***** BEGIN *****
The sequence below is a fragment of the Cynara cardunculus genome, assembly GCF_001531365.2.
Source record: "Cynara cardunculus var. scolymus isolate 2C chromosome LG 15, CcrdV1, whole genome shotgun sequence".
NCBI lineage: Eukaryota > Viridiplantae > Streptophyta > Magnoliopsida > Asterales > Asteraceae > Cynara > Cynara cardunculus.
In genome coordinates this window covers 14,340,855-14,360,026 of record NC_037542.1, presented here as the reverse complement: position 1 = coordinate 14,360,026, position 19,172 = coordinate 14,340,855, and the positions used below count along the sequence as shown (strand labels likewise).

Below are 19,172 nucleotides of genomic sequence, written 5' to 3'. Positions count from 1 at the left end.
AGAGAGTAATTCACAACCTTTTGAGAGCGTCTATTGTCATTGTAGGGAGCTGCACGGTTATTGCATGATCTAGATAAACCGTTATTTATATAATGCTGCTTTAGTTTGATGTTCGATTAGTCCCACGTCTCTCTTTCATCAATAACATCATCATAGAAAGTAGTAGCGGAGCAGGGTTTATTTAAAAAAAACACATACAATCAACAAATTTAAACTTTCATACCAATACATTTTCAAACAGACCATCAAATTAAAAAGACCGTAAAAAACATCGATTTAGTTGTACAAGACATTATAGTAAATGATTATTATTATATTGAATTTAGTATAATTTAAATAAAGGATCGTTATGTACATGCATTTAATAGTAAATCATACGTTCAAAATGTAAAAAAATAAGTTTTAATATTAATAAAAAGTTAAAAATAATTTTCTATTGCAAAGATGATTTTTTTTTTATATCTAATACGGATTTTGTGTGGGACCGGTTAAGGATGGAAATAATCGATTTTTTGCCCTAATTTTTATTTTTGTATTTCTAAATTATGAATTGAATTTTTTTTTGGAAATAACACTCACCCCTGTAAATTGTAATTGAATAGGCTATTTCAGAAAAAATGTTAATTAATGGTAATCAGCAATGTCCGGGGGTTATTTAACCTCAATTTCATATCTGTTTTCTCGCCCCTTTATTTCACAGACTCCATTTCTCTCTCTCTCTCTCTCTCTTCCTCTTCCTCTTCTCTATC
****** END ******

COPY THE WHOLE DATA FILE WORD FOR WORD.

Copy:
The sequence below is a fragment of the Cynara cardunculus genome, assembly GCF_001531365.2.
Source record: "Cynara cardunculus var. scolymus isolate 2C chromosome LG 15, CcrdV1, whole genome shotgun sequence".
NCBI lineage: Eukaryota > Viridiplantae > Streptophyta > Magnoliopsida > Asterales > Asteraceae > Cynara > Cynara cardunculus.
In genome coordinates this window covers 14,340,855-14,360,026 of record NC_037542.1, presented here as the reverse complement: position 1 = coordinate 14,360,026, position 19,172 = coordinate 14,340,855, and the positions used below count along the sequence as shown (strand labels likewise).

Below are 19,172 nucleotides of genomic sequence, written 5' to 3'. Positions count from 1 at the left end.
AGAGAGTAATTCACAACCTTTTGAGAGCGTCTATTGTCATTGTAGGGAGCTGCACGGTTATTGCATGATCTAGATAAACCGTTATTTATATAATGCTGCTTTAGTTTGATGTTCGATTAGTCCCACGTCTCTCTTTCATCAATAACATCATCATAGAAAGTAGTAGCGGAGCAGGGTTTATTTAAAAAAAACACATACAATCAACAAATTTAAACTTTCATACCAATACATTTTCAAACAGACCATCAAATTAAAAAGACCGTAAAAAACATCGATTTAGTTGTACAAGACATTATAGTAAATGATTATTATTATATTGAATTTAGTATAATTTAAATAAAGGATCGTTATGTACATGCATTTAATAGTAAATCATACGTTCAAAATGTAAAAAAATAAGTTTTAATATTAATAAAAAGTTAAAAATAATTTTCTATTGCAAAGATGATTTTTTTTTTATATCTAATACGGATTTTGTGTGGGACCGGTTAAGGATGGAAATAATCGATTTTTTGCCCTAATTTTTATTTTTGTATTTCTAAATTATGAATTGAATTTTTTTTTGGAAATAACACTCACCCCTGTAAATTGTAATTGAATAGGCTATTTCAGAAAAAATGTTAATTAATGGTAATCAGCAATGTCCGGGGGTTATTTAACCTCAATTTCATATCTGTTTTCTCGCCCCTTTATTTCACAGACTCCATTTCTCTCTCTCTCTCTCTCTCTTCCTCTTCCTCTTCTCTATC